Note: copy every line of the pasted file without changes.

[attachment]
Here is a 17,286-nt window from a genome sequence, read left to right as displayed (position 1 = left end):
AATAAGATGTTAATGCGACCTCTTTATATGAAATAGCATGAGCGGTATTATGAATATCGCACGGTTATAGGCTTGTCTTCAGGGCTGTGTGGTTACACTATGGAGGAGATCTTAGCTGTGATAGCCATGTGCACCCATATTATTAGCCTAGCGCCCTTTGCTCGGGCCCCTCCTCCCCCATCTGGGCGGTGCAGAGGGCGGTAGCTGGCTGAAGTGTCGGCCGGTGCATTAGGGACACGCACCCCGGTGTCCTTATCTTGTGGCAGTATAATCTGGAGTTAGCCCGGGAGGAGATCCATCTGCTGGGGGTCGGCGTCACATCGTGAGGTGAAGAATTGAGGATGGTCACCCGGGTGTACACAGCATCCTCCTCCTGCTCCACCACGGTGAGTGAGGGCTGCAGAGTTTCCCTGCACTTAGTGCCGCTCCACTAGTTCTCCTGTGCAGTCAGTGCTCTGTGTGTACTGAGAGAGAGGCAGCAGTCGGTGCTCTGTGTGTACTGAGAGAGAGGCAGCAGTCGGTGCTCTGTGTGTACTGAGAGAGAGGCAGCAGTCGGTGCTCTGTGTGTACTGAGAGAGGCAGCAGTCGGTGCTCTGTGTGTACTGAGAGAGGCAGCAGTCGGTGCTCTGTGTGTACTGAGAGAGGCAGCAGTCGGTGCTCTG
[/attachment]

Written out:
Here is a 17,286-nt window from a genome sequence, read left to right as displayed (position 1 = left end):
AATAAGATGTTAATGCGACCTCTTTATATGAAATAGCATGAGCGGTATTATGAATATCGCACGGTTATAGGCTTGTCTTCAGGGCTGTGTGGTTACACTATGGAGGAGATCTTAGCTGTGATAGCCATGTGCACCCATATTATTAGCCTAGCGCCCTTTGCTCGGGCCCCTCCTCCCCCATCTGGGCGGTGCAGAGGGCGGTAGCTGGCTGAAGTGTCGGCCGGTGCATTAGGGACACGCACCCCGGTGTCCTTATCTTGTGGCAGTATAATCTGGAGTTAGCCCGGGAGGAGATCCATCTGCTGGGGGTCGGCGTCACATCGTGAGGTGAAGAATTGAGGATGGTCACCCGGGTGTACACAGCATCCTCCTCCTGCTCCACCACGGTGAGTGAGGGCTGCAGAGTTTCCCTGCACTTAGTGCCGCTCCACTAGTTCTCCTGTGCAGTCAGTGCTCTGTGTGTACTGAGAGAGAGGCAGCAGTCGGTGCTCTGTGTGTACTGAGAGAGAGGCAGCAGTCGGTGCTCTGTGTGTACTGAGAGAGAGGCAGCAGTCGGTGCTCTGTGTGTACTGAGAGAGGCAGCAGTCGGTGCTCTGTGTGTACTGAGAGAGGCAGCAGTCGGTGCTCTGTGTGTACTGAGAGAGGCAGCAGTCGGTGCTCTG